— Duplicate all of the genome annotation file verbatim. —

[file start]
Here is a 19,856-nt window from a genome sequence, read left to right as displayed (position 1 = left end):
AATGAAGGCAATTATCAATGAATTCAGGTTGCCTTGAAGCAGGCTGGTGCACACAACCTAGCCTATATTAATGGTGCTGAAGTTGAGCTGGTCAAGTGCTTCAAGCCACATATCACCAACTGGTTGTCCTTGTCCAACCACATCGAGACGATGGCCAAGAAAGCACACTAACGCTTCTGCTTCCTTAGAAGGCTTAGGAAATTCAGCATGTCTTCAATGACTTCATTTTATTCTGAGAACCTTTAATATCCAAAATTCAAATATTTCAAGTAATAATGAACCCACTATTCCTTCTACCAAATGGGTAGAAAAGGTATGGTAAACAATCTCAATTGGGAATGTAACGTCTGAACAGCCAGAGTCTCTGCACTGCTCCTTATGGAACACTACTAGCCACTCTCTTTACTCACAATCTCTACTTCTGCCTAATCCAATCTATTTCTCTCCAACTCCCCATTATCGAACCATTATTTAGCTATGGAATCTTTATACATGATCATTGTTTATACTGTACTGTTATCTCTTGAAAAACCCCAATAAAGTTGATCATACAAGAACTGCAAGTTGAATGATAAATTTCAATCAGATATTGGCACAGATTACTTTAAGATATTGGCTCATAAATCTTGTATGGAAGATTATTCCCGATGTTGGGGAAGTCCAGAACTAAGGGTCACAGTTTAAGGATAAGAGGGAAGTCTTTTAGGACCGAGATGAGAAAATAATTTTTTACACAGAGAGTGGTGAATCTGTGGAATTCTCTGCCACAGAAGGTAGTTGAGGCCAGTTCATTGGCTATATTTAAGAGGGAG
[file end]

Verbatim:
Here is a 19,856-nt window from a genome sequence, read left to right as displayed (position 1 = left end):
AATGAAGGCAATTATCAATGAATTCAGGTTGCCTTGAAGCAGGCTGGTGCACACAACCTAGCCTATATTAATGGTGCTGAAGTTGAGCTGGTCAAGTGCTTCAAGCCACATATCACCAACTGGTTGTCCTTGTCCAACCACATCGAGACGATGGCCAAGAAAGCACACTAACGCTTCTGCTTCCTTAGAAGGCTTAGGAAATTCAGCATGTCTTCAATGACTTCATTTTATTCTGAGAACCTTTAATATCCAAAATTCAAATATTTCAAGTAATAATGAACCCACTATTCCTTCTACCAAATGGGTAGAAAAGGTATGGTAAACAATCTCAATTGGGAATGTAACGTCTGAACAGCCAGAGTCTCTGCACTGCTCCTTATGGAACACTACTAGCCACTCTCTTTACTCACAATCTCTACTTCTGCCTAATCCAATCTATTTCTCTCCAACTCCCCATTATCGAACCATTATTTAGCTATGGAATCTTTATACATGATCATTGTTTATACTGTACTGTTATCTCTTGAAAAACCCCAATAAAGTTGATCATACAAGAACTGCAAGTTGAATGATAAATTTCAATCAGATATTGGCACAGATTACTTTAAGATATTGGCTCATAAATCTTGTATGGAAGATTATTCCCGATGTTGGGGAAGTCCAGAACTAAGGGTCACAGTTTAAGGATAAGAGGGAAGTCTTTTAGGACCGAGATGAGAAAATAATTTTTTACACAGAGAGTGGTGAATCTGTGGAATTCTCTGCCACAGAAGGTAGTTGAGGCCAGTTCATTGGCTATATTTAAGAGGGAG